Metaverse: Science-Fiction, or Reality 2.0 (not the game)?
The tech world is abuzz since Mark Zuckerberg announced that Facebook would become more than just a social media company building a set of connected social apps, to building a set of interconnected virtual experiences and becoming a Metaverse company. What is the Metaverse? Isn’t it a sci-fi concept from the gaming world? How is it relevant to us? What impact will it have on the future of work?
What is Metaverse?
A term coined by sci-fi writer Neal Stephenson in his 1992 novel, Snow Crash, Metaverse refers to a universe where physical, augmented and virtual reality will converge in an online space.
A successor to the modern internet, elements of Metaverse are already present in the gaming world : multiplayer games, and a certain level of interoperability between popular video games like Roblox and Fortnite.
How have Metaverse experiences started entering our universe?
During the pandemic, with long lockdown and restrictions to outdoor activities across the world, Generation MZ has already started living in this new virtual world through video games, and other experiences like Korean app Zepeto’s Gucci Villa, or the immensely successful concert by Travis Scott on Fortnite, in which more than 12 million people danced and flew around the game world with the popular hip hop artist.
Metavserse isn’t restricted to gaming and entertainment. We see traces of this new virtual reality even in education. COVID-19 led educational institutions to look for alternate solutions during the lockdowns, and there are several examples of schools using video games to enable students to explore different parts of the world virtually. Soonchunhyan University in Korea, even organised a Metaverse matriculation ceremony, in which freshmen students attended the ceremony using a VR headbox.
How is Metaverse going to define Reality 2.0?
My 15 year old nephew has spent a large part of the year in virtual classrooms, with almost zero human interaction, apart from his parents and younger brother. He spends most of his time online, engaged in video games and virtual experiences. For him, Metaverse is not sci-fiction. Metaverse pretty much defines the world his generation lives in. It is, in fact, reality. Reality 2.0.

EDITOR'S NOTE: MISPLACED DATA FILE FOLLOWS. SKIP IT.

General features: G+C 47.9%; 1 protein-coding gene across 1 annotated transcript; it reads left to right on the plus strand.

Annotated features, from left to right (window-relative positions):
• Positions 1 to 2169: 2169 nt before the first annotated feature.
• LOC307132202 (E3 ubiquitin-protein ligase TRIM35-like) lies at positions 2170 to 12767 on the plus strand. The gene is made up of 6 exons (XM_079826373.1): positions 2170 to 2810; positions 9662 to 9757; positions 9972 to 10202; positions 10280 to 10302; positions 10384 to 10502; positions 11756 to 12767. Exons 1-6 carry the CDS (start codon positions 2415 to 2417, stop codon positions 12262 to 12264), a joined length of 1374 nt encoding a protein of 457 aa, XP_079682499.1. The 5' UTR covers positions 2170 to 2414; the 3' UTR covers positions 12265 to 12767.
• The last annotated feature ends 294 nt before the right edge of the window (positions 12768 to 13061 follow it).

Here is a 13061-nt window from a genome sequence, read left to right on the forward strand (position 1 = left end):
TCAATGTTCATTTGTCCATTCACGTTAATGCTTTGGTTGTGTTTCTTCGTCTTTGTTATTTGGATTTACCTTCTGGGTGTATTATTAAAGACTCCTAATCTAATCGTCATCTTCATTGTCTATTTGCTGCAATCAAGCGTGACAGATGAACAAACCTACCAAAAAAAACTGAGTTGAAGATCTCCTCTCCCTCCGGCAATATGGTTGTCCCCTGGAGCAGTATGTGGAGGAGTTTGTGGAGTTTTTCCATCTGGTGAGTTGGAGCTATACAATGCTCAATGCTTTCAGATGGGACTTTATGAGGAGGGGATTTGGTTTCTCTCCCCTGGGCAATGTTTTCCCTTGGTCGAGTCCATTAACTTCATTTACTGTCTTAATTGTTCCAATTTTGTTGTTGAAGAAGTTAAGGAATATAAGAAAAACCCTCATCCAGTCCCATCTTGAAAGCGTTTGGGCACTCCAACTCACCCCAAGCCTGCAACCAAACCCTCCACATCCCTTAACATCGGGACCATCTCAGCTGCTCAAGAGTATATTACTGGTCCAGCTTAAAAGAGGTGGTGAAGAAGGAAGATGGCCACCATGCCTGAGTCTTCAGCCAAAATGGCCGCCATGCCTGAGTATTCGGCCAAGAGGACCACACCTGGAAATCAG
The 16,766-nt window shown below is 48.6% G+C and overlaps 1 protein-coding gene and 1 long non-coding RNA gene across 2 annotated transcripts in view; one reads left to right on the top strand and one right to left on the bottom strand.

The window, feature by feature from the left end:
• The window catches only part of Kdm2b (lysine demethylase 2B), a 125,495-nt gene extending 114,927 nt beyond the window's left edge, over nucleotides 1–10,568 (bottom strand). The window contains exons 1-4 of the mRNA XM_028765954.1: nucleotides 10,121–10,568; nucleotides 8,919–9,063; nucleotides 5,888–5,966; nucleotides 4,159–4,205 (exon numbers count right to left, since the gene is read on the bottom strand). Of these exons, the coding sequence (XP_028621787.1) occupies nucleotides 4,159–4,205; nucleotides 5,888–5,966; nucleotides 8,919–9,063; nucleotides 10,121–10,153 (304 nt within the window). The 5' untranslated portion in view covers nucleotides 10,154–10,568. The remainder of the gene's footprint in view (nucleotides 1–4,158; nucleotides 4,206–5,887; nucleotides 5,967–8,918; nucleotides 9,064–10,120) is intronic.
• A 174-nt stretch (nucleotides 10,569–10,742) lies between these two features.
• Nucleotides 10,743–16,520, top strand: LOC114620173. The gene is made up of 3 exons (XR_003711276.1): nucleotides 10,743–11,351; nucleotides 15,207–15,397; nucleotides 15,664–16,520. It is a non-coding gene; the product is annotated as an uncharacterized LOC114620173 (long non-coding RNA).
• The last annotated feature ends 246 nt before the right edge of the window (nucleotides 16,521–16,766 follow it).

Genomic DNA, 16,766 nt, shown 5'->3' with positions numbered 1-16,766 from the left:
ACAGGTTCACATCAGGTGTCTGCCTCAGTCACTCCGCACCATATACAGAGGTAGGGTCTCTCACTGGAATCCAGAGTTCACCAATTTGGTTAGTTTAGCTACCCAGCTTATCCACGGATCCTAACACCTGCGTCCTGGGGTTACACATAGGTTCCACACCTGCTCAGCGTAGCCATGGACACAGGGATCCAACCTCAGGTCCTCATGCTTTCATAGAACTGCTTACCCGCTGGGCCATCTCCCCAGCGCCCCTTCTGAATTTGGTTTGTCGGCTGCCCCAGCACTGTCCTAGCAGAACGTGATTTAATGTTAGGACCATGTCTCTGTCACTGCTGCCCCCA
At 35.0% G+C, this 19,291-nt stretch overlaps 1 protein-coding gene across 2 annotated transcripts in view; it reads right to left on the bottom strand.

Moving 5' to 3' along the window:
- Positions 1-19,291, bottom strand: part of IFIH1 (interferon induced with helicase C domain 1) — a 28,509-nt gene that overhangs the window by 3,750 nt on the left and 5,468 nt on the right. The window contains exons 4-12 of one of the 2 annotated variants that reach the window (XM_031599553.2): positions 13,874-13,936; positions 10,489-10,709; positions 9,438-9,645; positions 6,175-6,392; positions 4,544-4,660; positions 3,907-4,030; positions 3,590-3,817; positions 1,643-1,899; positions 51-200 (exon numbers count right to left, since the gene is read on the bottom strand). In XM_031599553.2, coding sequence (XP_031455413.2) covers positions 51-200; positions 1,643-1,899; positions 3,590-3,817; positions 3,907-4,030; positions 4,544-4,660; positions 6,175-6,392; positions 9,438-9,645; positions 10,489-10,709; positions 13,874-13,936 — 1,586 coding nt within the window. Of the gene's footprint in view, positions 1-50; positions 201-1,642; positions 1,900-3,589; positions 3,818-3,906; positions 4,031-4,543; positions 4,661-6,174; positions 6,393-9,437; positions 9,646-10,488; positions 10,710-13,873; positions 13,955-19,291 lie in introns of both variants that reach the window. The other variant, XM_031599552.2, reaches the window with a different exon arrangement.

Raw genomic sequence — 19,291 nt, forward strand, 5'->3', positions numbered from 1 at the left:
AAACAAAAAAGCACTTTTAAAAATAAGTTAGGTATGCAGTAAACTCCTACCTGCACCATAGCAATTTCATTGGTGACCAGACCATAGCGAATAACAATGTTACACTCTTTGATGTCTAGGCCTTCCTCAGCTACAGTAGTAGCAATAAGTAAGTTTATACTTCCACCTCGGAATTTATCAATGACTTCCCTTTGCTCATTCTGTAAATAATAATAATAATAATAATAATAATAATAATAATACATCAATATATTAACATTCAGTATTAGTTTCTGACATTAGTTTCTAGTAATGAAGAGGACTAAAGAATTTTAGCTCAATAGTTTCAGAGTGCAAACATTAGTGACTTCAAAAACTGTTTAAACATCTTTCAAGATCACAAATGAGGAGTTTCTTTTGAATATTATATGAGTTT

The identities of Generation MZ is based on their virtual avatars, their sense of culture and even fashion is dictated by their virtual reality, and their relationships are built during multiplayer games in their virtual world.
Video games like Roblox allow users to live in their own sandbox worlds, with their own avatars, activities and even a music genre unique to this world! Users can earn Robux, a virtual currency that can be used to buy digital assets in the virtual world, which can also be exchanged for real world currency, allowing these young users to earn money through their virtual lives…so what happens when Metaverse interoperability allows users to start using Robux across platforms, to purchase almost everything in the digital world?
Cryptocurrencies and NFT have already opened the doors to a crazy new world of decentralized finance and acquisition of digital assets. With the progress made by 5G and Blockchain technologies, will generation Z be working and earning only in this decentralized digital world?
What does this mean for the future of education, and more specifically the future of work?
While my nephew and his friends still have a few years to figure out what path they will choose and how their careers will shape, those who are getting ready to enter the job market don’t have that luxury.
With each new innovation made in the world of technology, the need for adaptability grows 10x. Being ready for Reality 2.0 requires a high degree of learning agility and creativity.
From virtual meetings powered by augmented reality, to a whole new virtual world, like the one envisioned by Mark Zuckerberg, the learning curve is steep.
In the next few articles I will explore how Metaverse is going to change the way we learn, work, and perceive reality.